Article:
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Elizabeth Broderick

07 March 2011

\"Focussing on commonality can get you answers you may not have found by only looking at differences. There is strength in what we share.\"

Liz Broderick is a consummate networker, a \"connector\", activator and doer. She doesn't just talk the talk, she walks it – with big purposeful strides – as many of us may already know from a recent Good Weekend feature on the Federal Sex and Age Discrimination Commissioner.

\"Everything I have done in my life has led me toward this position within the Australian Human Rights Commission. I have always followed my interests and one of my major drivers has been a deep interest in women, the diversity of women's experience, inequality at any level and wanting to change that to allow everyone equality of life experience and opportunity.\"

Liz freely admits that being white and middle class has meant disadvantage has not been one of her individual life experiences. But, she remains acutely aware of its existence – for males and females, old and young – and is determined to help exact the changes in society that will begin to redress the balances.

On Tour

\"When I first began in this role more than a year ago, I went on a listening tour around Australia and launched from that in July 2008, A Plan of Action Towards Gender Equality. On one of my tour stops I met a group of women in Fitzroy Crossing in northwest Western Australia from the indigenous community there. They were doing work around alcohol abuse and what they saw as the consequences of this abuse for the community.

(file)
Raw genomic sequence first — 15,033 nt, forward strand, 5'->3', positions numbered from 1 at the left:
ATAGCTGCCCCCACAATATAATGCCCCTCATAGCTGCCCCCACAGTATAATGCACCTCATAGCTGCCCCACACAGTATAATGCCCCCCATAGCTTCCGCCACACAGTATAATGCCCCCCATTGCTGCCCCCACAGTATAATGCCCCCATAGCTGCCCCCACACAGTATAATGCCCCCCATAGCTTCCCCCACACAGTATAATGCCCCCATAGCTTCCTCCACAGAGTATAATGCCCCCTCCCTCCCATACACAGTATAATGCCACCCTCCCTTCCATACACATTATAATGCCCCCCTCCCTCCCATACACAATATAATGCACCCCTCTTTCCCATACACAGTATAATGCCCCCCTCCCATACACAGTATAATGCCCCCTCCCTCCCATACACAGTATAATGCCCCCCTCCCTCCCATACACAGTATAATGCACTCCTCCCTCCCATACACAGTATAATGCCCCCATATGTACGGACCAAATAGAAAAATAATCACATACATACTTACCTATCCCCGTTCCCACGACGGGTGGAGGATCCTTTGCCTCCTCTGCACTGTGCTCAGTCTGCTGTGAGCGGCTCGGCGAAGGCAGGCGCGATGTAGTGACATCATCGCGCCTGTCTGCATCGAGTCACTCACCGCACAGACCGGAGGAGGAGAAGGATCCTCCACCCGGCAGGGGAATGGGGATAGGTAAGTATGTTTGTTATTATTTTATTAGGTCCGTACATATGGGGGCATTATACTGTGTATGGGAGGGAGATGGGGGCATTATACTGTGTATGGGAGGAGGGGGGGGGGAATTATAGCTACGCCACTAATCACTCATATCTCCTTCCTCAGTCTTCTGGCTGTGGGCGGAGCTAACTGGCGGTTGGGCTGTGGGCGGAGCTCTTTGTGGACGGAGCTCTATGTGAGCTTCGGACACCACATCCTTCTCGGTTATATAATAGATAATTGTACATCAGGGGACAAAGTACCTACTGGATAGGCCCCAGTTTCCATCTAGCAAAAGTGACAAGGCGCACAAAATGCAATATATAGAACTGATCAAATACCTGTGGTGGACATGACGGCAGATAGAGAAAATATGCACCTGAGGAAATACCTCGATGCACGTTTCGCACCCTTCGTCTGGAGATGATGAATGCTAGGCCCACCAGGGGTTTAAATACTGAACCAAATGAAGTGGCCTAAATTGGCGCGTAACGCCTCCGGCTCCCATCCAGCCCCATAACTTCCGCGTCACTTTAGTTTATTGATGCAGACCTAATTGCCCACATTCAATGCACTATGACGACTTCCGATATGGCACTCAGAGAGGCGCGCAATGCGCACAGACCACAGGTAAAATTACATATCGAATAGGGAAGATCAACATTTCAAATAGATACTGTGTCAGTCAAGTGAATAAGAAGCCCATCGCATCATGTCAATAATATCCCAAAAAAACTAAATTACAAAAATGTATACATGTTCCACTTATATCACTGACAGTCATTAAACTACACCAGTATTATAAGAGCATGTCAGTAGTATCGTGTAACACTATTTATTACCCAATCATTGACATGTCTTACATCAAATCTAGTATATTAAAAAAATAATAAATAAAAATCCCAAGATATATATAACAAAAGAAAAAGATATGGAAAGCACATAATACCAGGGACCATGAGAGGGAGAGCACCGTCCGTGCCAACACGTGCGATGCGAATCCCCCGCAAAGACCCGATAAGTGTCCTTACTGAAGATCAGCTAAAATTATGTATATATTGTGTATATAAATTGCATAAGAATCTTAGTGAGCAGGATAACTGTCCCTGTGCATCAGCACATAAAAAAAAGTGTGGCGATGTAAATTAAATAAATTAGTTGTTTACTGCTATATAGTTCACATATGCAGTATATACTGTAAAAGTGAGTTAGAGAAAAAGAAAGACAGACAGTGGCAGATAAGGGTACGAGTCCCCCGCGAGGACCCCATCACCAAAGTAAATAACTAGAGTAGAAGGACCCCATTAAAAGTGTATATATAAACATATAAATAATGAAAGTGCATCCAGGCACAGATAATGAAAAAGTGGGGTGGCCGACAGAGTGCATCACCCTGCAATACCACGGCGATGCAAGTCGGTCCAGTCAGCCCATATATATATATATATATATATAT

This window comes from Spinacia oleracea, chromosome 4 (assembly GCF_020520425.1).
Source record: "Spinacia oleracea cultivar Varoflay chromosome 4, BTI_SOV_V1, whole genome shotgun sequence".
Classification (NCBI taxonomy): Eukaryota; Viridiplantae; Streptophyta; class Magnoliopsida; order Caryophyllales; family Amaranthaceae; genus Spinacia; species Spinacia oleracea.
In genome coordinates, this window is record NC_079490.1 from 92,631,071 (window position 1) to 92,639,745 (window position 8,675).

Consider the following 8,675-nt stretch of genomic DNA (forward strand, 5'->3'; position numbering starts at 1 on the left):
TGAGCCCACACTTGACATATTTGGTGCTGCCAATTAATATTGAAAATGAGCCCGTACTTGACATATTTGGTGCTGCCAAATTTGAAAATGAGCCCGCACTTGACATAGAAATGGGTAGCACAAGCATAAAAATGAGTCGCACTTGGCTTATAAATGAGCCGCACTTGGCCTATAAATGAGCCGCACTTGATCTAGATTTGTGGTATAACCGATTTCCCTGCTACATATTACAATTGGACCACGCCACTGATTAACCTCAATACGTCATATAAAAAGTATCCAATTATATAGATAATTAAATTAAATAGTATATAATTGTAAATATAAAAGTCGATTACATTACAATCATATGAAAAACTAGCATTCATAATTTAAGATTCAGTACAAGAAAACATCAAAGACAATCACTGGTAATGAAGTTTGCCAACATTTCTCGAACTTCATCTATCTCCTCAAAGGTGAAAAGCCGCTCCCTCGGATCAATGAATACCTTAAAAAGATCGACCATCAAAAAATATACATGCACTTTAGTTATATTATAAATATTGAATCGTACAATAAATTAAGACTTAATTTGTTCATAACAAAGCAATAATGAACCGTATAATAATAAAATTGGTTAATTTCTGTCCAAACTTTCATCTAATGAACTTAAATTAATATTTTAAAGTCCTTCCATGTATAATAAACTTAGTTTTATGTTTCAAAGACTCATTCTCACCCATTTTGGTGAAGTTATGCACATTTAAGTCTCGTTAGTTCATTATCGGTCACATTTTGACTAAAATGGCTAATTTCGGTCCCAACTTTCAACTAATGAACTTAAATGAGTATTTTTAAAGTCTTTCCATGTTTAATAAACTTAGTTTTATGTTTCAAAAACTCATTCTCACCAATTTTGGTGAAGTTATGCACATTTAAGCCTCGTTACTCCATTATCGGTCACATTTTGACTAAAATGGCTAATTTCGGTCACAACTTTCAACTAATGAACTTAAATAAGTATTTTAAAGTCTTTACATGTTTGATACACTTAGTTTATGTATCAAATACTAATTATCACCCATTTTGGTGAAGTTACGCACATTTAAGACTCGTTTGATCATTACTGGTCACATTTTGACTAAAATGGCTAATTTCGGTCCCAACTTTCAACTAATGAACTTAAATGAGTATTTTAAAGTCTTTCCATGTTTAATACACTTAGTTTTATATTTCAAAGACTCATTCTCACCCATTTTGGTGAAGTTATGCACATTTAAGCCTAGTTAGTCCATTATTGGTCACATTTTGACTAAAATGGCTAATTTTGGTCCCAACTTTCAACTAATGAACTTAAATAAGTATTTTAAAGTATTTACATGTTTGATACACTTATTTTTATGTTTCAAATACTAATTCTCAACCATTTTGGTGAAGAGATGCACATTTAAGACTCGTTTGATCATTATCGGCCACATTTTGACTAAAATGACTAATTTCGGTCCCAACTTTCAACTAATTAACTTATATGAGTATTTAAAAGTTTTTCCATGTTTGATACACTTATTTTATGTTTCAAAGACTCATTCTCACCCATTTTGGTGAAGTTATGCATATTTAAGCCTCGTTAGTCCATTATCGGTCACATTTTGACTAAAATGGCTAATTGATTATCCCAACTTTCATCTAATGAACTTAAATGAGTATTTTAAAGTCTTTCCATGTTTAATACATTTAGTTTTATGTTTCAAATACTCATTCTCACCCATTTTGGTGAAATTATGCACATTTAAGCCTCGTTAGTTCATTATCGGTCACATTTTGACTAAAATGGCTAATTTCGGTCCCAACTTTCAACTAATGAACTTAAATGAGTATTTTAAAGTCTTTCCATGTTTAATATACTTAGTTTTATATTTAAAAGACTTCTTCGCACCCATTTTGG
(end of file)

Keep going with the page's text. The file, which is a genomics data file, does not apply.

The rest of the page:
\"They had had something like 13 suicides in the past year related to alcohol abuse. The last had been an 11-year-old boy. They had become acutely aware that the babies being born with foetal alcohol syndrome were brain damaged and that with impaired memory capabilities how could they learn the stories, the law, the spoken traditions of their own people.

\"What I saw here and admire – wherever I am – is meeting people who are inspired to make a change, have garnered support (in this case to request a partial alcohol ban) and then been brave enough to keep going, especially when they face opposition. Not everyone wanted the ban.\"

Two community members, June Oscar and Emily Carter, had convinced enough women and men to join them in requesting a partial ban on take away alcohol. Restricting it to light beer only. The ban in itself was not an end, but a way to gain some breathing space. Breaking an ongoing cycle of abuse, death and the accompanying grief, and allowing space for the community to rebuild.

Success and Failure

It's not been easy. These two women have been subjected to verbal abuse. They are looking after their community – I believe there has been 43% drop in incidences of domestic violence and an 81% drop in take away sales – but who is looking after them. What I wanted was to get this self-determined success story onto a bigger stage; to take the voices of these women working on the ground and provide a platform nationally and internationally for them to be heard.\"

And what better place to start than as part of Australia's ministerial led delegation to the United Nations 53rd Commission on the Status of Women. Headed by Federal Minister Tanya Plibersek, the delegation reestablished Australia's position on the world stage on human rights and status of women issues.